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-   -   Brake Bleed Order????? (http://legacygt.com/forums/showthread.php?t=194477)

GTEASER 10-09-2012 05:53 PM

Brake Bleed Order?????
 
1 Attachment(s)
Hey everyone! A while back I ran across the image below in someone's post showing a particular order in which the brakes need to be bled on Subaru's with ABS. It is attached below.

Attachment 131029


Curiously, the Subaru Factory Service Manual simply states in the Air Bleeding Section (pg BR-55, 2012 manual) that the bleeding sequence should start at the wheel farthest from the brake master cylinder, working closer to the master cylinder with each subsequent wheel.

Which is correct?

In the past I have always done this as specified in the manual, but at the same time I have not performed this on any vehicle with ABS. Help!

nadracer 10-09-2012 06:26 PM

I've never done it myself but everything I've read about how to do it yes thats is the consensus. Start on the furthest wheel, bleed until the fluid is clear, add more fluid repeat.



Quote:

Originally Posted by GTEASER (Post 4107763)
Hey everyone! A while back I ran across the image below in someone's post showing a particular order in which the brakes need to be bled on Subaru's with ABS. It is attached below.

Attachment 131029


Curiously, the Subaru Factory Service Manual simply states in the Air Bleeding Section (pg BR-55, 2012 manual) that the bleeding sequence should start at the wheel farthest from the brake master cylinder, working closer to the master cylinder with each subsequent wheel.

Which is correct?

In the past I have always done this as specified in the manual, but at the same time I have not performed this on any vehicle with ABS. Help!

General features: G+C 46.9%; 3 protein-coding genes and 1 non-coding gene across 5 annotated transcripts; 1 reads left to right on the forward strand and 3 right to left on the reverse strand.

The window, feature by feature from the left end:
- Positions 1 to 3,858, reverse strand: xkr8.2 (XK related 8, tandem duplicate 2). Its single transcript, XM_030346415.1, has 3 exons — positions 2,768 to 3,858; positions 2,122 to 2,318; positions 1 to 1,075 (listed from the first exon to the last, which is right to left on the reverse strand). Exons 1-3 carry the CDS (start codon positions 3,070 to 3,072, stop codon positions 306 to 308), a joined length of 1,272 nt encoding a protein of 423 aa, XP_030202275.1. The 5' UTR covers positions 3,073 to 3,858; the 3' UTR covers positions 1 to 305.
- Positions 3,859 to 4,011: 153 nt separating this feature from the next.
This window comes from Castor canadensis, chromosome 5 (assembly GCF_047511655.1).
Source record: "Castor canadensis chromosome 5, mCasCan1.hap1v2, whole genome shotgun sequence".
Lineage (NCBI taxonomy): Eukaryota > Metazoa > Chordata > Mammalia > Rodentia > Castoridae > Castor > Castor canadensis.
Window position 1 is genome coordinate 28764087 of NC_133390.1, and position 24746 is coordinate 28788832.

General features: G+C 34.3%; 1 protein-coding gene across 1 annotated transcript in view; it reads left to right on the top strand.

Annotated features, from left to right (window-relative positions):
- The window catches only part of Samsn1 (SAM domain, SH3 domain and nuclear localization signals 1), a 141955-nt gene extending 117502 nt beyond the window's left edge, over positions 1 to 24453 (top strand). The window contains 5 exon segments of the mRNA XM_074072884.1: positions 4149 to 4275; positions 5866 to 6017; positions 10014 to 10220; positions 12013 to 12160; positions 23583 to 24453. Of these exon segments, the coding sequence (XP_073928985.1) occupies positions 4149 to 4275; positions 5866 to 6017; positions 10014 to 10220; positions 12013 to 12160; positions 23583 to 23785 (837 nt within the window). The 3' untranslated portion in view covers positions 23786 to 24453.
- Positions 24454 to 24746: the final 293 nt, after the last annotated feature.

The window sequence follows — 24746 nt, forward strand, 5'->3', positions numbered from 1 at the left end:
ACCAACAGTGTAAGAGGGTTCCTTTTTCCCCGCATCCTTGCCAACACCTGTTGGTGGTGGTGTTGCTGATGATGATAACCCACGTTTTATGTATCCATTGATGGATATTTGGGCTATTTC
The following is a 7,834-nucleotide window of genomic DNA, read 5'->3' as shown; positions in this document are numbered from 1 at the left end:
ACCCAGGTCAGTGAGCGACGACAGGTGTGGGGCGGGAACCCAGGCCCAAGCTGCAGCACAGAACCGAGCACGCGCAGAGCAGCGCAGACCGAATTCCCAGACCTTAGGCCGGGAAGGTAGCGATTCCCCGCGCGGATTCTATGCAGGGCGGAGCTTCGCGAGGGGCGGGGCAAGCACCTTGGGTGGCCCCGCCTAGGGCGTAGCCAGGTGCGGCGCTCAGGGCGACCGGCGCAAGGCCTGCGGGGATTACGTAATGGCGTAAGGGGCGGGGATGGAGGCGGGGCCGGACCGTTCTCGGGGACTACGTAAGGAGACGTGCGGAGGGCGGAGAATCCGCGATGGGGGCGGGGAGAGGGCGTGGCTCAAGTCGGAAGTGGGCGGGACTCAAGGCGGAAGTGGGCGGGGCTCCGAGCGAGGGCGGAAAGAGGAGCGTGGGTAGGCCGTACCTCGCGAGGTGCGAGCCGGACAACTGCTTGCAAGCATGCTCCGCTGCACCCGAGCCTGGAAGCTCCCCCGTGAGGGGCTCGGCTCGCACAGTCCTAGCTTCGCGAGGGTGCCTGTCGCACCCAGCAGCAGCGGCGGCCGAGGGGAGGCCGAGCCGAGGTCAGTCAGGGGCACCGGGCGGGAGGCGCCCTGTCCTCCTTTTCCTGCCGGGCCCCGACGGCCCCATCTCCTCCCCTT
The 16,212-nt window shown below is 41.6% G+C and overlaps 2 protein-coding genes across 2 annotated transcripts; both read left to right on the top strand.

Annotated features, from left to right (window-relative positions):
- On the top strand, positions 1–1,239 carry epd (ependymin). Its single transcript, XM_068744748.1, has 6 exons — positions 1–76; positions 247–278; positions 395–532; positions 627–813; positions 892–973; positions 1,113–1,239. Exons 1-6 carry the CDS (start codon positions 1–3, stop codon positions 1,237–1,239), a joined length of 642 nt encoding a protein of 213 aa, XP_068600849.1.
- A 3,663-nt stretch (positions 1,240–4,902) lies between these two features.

minuccims 10-09-2012 07:00 PM

I've followed the guidance in the manual - furthest to closest from the MC.

GTEASER 10-10-2012 09:44 AM

So where did that little diagram come from? Anyone remember seeing it here?

ehsnils 10-11-2012 05:33 AM

I would say that it really doesn't matter which order you do it, just make sure that you check every wheel and it's usually a good idea to take a second round after the first.

BAC5.2 10-11-2012 06:01 AM

Quote:

Originally Posted by ehsnils (Post 4109957)
I would say that it really doesn't matter which order you do it, just make sure that you check every wheel and it's usually a good idea to take a second round after the first.

This. It doesn't really matter what order you bleed in.

You'll need to cycle the ABS in order to bleed out the fluid in the ABS unit. Just once is fine, the little bit of fluid left in the system isn't going to hurt anything.

GTEASER 10-11-2012 09:18 AM

Quote:

Originally Posted by ehsnils (Post 4109957)
I would say that it really doesn't matter which order you do it, just make sure that you check every wheel and it's usually a good idea to take a second round after the first.

I always do 2 rounds with a full flush, and especially when replacing brake lines or calipers.




Quote:

Originally Posted by BAC5.2 (Post 4109973)
This. It doesn't really matter what order you bleed in.